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Opposition candidate wins in Abkhazia early presidential poll

Published time: August 24, 2014 19:27
Edited time: August 25, 2014 11:39
Vote counting starts at a polling station as Abkhazia holds early presidential election (RIA Novosti / Mikhail Mokrushin)

Vote counting starts at a polling station as Abkhazia holds early presidential election (RIA Novosti / Mikhail Mokrushin)

Abkhaz opposition leader Raul Hajimba has won in the country’s early presidential election with about 50 percent of votes, preliminary results say. The poll was held in Abkhazia after the previous head of state resigned following anti-government protests.

According to preliminary data announced by Abkhazia’s Central Election Commission, Hajimba is winning with 50.57 percent of votes and is followed by Aslan Bzhania, who garnered just under 36 percent of votes.

130,000 people or up to 70 percent of voters took part in the snap election, according to the Commission. A 50 percent turnout was required for the voting to be recognized as valid.

There were four candidates fighting for the presidential post: Security Service chair Aslan Bzhania, former Interior Minister Leonid Dzapshba, Defense Minister Merab Kishmaria and opposition leader Raul Hajimba.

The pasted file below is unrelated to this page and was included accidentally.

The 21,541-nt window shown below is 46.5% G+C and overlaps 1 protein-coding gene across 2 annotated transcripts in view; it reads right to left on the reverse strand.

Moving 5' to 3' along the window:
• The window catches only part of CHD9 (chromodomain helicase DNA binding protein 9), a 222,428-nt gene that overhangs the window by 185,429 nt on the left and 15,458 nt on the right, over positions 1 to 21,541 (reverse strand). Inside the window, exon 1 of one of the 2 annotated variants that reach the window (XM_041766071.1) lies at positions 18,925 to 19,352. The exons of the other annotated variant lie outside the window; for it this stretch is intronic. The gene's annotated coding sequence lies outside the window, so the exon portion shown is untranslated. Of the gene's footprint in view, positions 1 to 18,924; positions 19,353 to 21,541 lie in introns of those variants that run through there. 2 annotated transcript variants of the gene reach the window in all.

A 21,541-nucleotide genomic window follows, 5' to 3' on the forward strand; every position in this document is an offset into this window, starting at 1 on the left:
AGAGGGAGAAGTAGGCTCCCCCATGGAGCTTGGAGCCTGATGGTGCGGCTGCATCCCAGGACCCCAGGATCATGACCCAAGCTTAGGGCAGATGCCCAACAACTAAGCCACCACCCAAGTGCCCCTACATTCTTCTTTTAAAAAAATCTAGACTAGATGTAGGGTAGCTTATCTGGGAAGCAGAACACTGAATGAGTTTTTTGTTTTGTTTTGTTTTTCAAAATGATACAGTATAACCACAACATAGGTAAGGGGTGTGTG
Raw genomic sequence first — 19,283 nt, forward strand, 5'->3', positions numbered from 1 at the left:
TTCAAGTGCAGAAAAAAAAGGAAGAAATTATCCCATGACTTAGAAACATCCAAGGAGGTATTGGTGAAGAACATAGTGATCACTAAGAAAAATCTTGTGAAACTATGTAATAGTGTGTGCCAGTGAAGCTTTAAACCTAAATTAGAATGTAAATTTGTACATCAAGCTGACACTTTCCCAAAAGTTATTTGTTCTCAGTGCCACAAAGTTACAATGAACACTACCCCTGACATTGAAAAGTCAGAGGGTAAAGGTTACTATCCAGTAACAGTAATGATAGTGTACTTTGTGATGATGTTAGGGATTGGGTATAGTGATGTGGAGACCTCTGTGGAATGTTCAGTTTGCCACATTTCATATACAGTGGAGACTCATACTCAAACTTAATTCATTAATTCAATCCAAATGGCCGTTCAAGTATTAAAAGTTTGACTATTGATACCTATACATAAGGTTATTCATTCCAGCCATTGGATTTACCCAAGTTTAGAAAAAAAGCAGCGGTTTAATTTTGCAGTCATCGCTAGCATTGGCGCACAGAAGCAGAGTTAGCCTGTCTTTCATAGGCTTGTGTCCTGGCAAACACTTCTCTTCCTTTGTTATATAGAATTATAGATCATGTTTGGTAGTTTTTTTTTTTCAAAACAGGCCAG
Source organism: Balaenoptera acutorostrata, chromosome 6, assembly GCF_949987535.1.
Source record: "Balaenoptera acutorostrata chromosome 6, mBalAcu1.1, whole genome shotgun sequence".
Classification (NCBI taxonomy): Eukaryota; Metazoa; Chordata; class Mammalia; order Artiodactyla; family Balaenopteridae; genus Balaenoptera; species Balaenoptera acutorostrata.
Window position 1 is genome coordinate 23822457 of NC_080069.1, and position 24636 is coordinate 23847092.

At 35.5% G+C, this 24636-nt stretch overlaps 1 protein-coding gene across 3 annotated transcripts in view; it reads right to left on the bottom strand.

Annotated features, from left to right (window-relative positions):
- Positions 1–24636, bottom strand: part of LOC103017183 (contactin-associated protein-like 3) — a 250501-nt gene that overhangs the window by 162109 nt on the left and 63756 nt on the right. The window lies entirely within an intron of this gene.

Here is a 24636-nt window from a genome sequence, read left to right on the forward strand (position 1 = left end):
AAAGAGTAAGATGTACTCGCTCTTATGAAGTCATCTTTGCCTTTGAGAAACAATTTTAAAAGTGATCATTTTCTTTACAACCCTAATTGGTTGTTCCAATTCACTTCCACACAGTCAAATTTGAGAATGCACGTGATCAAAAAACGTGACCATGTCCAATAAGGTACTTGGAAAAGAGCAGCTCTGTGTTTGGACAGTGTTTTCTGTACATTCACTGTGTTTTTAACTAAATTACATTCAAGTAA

Three polling stations were opened for Abkhazian citizens in Russia’s Moscow and Cherkessk and Turkey's Istanbul.

Polling stations closed at 20:00 local time (16:00 GMT) and first official results were expected to be known by noon on Monday.

Earlier, all the candidates signed an agreement to reform the Abkhazian political system. Under the document, the republic’s executive power will be formed based on a coalition including professionals from different political parties and candidates’ supporters. The move is aimed at easing political tensions in the country of about 250,000 people.

People vote at a polling station in the village of Tamysh during the Abkhazian presidential election (RIA Novosti / Mihail Mokrushin)

All the four candidates said they would develop ties with Russia, which they want to see as the nation’s key economic partner.

Aleksandr Ankvab, the previous president of the small nation on the Black Sea coast, stepped down on June 1 following days of anti-government protests as opposition demands for reforms.

On May 29, the republic’s lawmakers passed a vote of no confidence on Prime Minister Leonid Lakerbaia and urged Ankvab to resign voluntarily.

The situation in the partially-recognized republic escalated as several thousand protesters took to streets in the capital Sukhum in May. Demonstrators blamed authorities for alleged misrule, corruption, and stagnation in the country and demanded the resignation of the president, the government, the prosecutor general, and the heads of two regions.

Ankvab was elected president of the coastal republic in 2011, having earlier served as the region’s premier and interior minister. Throughout his political career, he has survived several assassination attempts and has been wounded twice.

Russia officially recognized the independence of Abkhazia and neighboring South Ossetia in August 2008, shortly after the so-called “Five-Day War” which started after Georgia attacked the South Ossetian city of Tskhinval.

Raul Khadjimba.(AFP Photo / Ibragim Chkadua)

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